Wednesday, June 30, 2010

Henry Ford’s Anti-Semitism

In 1919, Henry Ford, already a famous industrialist, purchased the Dearborn Independent (The Ford International Weekly) newspaper and used the paper as a vehicle to spread his anti-Semitic, anti-labor and anti-immigration rhetoric.

The anti-Semitism of the Independent was blatant. It published a series of anti-Semitic articles under the title “The International Jew,” which were later compiled and published as a book. (Not surprisingly, Hitler was a great fan of both the book and of Henry Ford.) The Independent also published sections of the notorious Protocols of the Elders of Zion, a proven forgery. (The Protocols, published in Russia, were purported to be the plans of an international Jewish conspiracy for world domination.)

The Independent’s distribution was huge, as Ford established quotas of distribution for all Ford dealerships.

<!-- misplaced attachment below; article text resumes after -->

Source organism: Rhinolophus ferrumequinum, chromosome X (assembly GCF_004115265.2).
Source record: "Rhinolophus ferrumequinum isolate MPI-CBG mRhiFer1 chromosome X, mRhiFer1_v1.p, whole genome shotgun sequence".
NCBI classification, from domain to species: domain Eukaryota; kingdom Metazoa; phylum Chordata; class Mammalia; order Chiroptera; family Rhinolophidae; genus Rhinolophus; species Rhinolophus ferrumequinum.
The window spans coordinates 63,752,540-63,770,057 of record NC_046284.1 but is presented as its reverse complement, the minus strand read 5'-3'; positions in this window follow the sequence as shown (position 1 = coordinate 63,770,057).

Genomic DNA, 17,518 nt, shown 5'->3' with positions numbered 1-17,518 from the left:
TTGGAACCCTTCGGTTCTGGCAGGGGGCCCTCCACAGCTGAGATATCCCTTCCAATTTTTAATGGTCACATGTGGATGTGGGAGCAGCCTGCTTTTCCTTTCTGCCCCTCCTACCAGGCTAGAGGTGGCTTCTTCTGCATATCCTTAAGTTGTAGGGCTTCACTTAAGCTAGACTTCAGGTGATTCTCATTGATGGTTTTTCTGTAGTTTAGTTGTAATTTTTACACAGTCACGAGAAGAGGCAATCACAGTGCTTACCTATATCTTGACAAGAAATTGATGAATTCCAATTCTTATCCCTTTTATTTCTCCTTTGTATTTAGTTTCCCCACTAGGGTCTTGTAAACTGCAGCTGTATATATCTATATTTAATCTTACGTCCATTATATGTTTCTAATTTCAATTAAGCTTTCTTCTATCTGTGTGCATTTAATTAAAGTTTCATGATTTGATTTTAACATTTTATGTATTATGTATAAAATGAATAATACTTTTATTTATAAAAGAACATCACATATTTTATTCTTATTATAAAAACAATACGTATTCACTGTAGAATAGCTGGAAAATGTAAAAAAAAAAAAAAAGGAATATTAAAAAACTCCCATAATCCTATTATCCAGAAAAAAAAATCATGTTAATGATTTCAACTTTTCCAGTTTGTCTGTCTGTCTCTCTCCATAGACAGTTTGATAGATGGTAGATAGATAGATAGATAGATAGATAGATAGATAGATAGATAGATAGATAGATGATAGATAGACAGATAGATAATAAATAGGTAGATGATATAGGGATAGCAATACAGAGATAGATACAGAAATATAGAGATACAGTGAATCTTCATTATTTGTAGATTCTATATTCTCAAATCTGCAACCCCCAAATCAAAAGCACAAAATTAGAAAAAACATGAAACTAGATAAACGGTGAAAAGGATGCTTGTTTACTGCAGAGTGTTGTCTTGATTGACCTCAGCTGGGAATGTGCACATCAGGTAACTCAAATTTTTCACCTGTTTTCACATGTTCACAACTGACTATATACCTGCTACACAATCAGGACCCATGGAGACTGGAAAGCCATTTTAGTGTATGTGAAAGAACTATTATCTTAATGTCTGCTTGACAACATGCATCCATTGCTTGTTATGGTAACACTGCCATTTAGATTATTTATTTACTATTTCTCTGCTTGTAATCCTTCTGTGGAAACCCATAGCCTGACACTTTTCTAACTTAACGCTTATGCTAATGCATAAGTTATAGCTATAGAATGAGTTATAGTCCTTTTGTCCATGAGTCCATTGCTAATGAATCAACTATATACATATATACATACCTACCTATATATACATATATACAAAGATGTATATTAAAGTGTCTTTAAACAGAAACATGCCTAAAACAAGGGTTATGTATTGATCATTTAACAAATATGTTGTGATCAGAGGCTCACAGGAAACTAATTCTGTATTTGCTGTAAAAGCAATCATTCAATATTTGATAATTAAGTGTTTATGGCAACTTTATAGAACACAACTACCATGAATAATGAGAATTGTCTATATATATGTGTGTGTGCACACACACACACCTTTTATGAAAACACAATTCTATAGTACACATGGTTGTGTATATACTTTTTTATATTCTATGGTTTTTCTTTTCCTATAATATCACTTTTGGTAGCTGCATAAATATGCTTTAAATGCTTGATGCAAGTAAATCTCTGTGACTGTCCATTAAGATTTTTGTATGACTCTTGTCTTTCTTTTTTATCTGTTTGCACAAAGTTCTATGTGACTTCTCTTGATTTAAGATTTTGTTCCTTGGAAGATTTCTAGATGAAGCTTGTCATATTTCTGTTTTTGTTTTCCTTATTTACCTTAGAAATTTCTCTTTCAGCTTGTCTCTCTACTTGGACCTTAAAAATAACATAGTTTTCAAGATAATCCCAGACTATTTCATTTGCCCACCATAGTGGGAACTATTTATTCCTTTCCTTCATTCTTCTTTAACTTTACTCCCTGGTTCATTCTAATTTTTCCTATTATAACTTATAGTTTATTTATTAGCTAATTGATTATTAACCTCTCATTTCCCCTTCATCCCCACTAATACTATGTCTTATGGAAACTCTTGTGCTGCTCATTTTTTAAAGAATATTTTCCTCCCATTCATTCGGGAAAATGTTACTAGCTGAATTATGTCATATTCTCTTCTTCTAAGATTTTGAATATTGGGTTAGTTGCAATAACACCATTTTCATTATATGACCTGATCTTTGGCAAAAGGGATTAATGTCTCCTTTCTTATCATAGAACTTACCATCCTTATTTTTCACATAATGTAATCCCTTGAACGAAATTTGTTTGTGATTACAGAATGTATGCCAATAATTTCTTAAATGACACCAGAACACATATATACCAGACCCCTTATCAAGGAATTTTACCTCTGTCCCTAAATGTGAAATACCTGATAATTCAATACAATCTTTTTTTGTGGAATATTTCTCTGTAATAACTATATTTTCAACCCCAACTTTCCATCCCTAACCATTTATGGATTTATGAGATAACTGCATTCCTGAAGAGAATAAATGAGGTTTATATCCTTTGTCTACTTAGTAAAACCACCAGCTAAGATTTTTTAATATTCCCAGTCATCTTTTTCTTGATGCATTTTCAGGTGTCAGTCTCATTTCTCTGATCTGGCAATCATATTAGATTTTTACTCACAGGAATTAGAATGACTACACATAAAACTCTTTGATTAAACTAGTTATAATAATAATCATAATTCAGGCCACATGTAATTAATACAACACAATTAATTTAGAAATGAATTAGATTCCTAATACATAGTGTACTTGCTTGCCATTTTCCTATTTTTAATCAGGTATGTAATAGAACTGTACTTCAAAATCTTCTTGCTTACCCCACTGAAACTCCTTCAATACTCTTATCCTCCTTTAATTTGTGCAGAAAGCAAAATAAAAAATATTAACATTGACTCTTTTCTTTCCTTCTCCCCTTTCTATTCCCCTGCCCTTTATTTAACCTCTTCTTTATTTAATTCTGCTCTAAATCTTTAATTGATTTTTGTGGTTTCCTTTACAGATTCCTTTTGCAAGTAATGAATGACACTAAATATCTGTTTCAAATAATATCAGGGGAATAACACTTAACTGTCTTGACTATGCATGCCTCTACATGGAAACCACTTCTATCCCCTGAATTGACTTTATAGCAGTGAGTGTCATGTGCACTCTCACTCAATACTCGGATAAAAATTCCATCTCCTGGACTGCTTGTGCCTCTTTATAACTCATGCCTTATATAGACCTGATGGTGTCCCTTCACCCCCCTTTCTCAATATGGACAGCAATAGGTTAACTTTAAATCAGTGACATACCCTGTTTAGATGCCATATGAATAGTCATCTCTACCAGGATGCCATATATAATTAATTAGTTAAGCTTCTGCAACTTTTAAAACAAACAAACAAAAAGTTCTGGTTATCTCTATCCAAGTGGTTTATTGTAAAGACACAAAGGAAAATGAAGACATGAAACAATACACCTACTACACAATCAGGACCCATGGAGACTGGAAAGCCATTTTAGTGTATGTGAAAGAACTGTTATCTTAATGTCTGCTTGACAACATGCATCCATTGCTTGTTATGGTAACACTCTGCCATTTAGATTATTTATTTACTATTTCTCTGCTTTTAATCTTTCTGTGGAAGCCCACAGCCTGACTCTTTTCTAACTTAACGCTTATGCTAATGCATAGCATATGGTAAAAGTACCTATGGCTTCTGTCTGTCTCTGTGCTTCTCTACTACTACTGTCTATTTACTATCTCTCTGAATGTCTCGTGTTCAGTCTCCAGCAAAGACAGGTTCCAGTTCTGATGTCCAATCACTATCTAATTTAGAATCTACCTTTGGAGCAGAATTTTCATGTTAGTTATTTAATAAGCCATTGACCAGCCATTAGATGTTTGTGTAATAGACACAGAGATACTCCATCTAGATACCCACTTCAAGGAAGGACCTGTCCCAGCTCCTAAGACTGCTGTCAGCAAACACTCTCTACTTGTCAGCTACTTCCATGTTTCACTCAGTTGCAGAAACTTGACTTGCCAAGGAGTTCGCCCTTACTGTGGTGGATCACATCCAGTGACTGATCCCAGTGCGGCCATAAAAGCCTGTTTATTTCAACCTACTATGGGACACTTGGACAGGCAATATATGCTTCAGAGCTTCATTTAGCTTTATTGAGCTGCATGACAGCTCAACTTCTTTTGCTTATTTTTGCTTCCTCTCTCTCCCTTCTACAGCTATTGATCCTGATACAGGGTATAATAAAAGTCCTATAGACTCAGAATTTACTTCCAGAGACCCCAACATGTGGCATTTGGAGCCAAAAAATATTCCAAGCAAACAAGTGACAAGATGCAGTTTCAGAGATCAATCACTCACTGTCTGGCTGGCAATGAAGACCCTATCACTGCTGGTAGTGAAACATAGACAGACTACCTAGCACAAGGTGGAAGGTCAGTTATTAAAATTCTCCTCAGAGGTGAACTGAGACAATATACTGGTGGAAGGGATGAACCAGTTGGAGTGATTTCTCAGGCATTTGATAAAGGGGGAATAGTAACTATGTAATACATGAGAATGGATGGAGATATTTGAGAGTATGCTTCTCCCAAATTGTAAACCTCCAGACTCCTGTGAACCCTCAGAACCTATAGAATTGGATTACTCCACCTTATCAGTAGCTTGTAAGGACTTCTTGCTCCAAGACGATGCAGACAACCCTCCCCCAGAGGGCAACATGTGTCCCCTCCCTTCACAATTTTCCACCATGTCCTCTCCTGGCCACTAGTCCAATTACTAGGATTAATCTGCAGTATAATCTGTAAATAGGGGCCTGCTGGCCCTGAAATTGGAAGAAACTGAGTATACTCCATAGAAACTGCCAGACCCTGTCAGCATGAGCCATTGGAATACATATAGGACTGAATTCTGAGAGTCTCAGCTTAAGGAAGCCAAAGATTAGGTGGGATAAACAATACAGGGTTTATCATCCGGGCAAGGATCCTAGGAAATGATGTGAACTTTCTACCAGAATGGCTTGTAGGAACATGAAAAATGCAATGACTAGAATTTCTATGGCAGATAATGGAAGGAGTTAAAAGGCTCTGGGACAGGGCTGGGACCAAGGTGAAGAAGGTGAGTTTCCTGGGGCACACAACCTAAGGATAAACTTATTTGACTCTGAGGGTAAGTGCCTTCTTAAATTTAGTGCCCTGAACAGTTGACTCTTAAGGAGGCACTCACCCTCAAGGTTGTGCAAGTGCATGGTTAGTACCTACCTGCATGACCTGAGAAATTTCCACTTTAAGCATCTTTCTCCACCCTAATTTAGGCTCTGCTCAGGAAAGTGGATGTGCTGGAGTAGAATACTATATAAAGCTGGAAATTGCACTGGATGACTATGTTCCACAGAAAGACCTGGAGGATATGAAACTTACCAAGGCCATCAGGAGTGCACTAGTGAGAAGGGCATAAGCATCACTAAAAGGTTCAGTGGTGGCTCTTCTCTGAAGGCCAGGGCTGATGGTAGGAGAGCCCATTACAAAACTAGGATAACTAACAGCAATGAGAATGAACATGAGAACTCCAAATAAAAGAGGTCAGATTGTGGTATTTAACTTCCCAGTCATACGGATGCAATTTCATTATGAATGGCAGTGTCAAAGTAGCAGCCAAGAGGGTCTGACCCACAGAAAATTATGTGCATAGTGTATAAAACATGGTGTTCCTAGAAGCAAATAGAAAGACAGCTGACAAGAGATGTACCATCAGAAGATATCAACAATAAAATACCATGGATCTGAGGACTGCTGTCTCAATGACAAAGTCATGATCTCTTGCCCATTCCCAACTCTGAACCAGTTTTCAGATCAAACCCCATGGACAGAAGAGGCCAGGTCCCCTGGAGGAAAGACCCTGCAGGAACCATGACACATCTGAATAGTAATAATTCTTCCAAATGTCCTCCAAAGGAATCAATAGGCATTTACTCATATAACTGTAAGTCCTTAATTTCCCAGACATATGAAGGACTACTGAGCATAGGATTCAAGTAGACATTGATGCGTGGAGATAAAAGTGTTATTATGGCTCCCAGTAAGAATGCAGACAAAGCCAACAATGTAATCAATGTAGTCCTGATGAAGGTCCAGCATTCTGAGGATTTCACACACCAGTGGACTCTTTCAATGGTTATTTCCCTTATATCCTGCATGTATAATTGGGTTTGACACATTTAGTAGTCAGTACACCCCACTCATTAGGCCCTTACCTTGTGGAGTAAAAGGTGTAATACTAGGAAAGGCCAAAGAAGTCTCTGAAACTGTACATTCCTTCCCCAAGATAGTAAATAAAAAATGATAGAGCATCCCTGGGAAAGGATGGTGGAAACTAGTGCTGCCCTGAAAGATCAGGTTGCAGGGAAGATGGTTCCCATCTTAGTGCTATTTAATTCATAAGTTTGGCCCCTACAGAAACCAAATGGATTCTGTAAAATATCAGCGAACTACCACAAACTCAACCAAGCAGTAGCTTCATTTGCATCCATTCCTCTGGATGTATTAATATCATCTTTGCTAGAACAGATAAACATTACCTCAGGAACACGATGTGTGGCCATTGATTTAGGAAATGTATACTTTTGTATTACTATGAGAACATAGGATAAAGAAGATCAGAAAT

Ford also used his paper for personal attacks and was sued, unsuccessfully, for libel on several occasions. In 1924, however, the libel suit of Aaron Sapiro, a Jewish farm cooperative organizer, made it to trial. Through the “International Jew,” Ford had accused him of misleading the rural poor into cooperatives as a means of crushing their individualism, which was all part of an insidious Jewish conspiracy. It was a headline case that was not as easily dismissed as Ford had hoped, and when it appeared that he might not win, Ford (it is speculated) faked an automobile accident to avoid testifying. Ford also claimed (falsely) that his aide Ernest Liebold and the paper’s editor William Cameron wrote the anti-Semitic pieces without his knowledge. The trial ended in a mistrial and Ford decided to settle rather than go through a retrial.

The settlement was negotiated by Louis Marshall, chairman of the American Jewish Committee, and included an apology and a promise to print no more articles about Jews. Ford’s retraction was issued on June 30, 1927.